Laura Martinez ‘21 has a big idea that she hopes will help college students better manage their money.
“I want to help students from all socioeconomic backgrounds understand the debt that they’re accruing while in college and how to handle their day-to-day expenses, from meal planning to budget tracking and goal setting, while they are still in school,” she says.
Martinez earned second place in Worcester State’s Next Big Idea Competition last year and has been selected for this semester’s I-Corps cohort group at WPI for her venture, “The Broke Students’ Guide,” an interactive financial literacy coaching smartphone app for college students.
The I-Corps program provides financial and mentoring support to student and/or faculty teams who think they have an idea that addresses a market need and has commercial potential. She hopes to launch the app shortly after graduation in May.
“The app is structured around handling college debt and also helping navigate things like, ‘What’s your day-to-day look like? What’s your semester look like? What are you going to do in the spring semester? Can you get a job in the summer?’” she says. “These are all things that many students, unfortunately, don’t really think through and so they’re left with what-ifs and regrets after they graduate.”
Martinez, a business major with a Spanish minor, aims to make the app user-friendly. “There’s a lot of information, especially on student debt, that can be very confusing and overwhelming, so my job is to try to humanize the process through cultural inclusivity and by creating an interactive experience,” she says.
Martinez came to Worcester from the Dominican Republic when she was eight years old. The app, while helpful to anyone, may be especially important to students from the Latinx community, she says. “I’m going to be the first in my family to graduate college and a lot of folks in my community are in similar situations, where it’s really hard to navigate not only what you’re going to do with your life, but day-to-day budget struggles,” she says.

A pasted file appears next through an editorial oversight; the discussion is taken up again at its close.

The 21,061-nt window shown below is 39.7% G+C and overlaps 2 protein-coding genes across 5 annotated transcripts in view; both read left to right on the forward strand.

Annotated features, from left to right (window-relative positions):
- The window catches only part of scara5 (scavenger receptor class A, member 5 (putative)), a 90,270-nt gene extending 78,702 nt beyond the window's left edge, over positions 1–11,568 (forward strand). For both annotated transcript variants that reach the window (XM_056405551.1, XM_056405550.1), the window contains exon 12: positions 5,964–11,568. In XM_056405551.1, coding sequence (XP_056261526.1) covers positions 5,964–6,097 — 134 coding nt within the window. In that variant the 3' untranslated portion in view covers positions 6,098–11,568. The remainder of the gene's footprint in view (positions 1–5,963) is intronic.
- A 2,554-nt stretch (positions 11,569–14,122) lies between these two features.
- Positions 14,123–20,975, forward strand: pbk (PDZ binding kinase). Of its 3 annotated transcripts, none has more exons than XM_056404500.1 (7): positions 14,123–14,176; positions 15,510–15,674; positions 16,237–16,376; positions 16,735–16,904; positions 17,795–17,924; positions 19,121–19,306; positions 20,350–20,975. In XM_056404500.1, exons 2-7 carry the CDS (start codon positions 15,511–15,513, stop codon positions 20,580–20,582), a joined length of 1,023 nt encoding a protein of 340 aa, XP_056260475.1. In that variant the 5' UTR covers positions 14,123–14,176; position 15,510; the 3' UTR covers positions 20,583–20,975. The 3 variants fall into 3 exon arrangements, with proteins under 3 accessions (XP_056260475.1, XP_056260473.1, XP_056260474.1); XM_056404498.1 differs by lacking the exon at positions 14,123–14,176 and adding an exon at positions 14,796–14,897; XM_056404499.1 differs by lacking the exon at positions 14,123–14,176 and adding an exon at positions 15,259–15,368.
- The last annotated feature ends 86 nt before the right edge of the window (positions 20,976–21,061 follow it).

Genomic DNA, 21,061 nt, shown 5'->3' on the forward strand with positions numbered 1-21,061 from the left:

She is a non-traditional student whose life experience gives her more insight on budgeting issues than a younger student might have. After graduating from high school in 2001, Martinez worked as a finance manager at an automobile dealership in Worcester for 10 years and in retail banking for three years.
“In those careers, I served the community I lived in and came to really understand that disconnect of really not wrapping your head around credit and debt and how expenses work and how that affects you for years to come,” she says. “So, having those one-on-one conversations throughout the years is what really lit the fire in me to generate something that would be easy for everyone in the community to use.”
As she started her college journey, that idea turned into something more defined and now she is just focusing on college students.
Another inspiration was the experience of friends who managed to get through college only to be hamstrung by a mountain of debt, making it challenging to finance a car, get an apartment, or buy a home.
“I thought, ‘Wouldn’t it be helpful for students before they enter school or that are already in school, whether they’re commuters or living on campus, whether they’re traditional or non-traditional, to really understand what it is they’re signing up for and how to make sure that they’re not drowning in debt when they leave school?”
Her plan is to sell the app to educational institutions who then would provide it to students. To achieve that goal, I-Corps has urged her to have conversations with decision makers in higher education to make sure that her idea is viable, and to find out what steps she needs to take to make it happen. She has begun that process and hopes it will help her network with people who may be interested in assisting her in moving the project forward.
“Right now, I’m interviewing people in financial aid offices so I can get a real understanding of my customer base,” she says. “I actually just finished interviewing the Worcester State Financial Aid Office, which was a great experience. They were really very helpful.”
Martinez is also one of eight Santander Bank Venture Scholars who received $1,000 venture grants to move their entrepreneurial idea forward.
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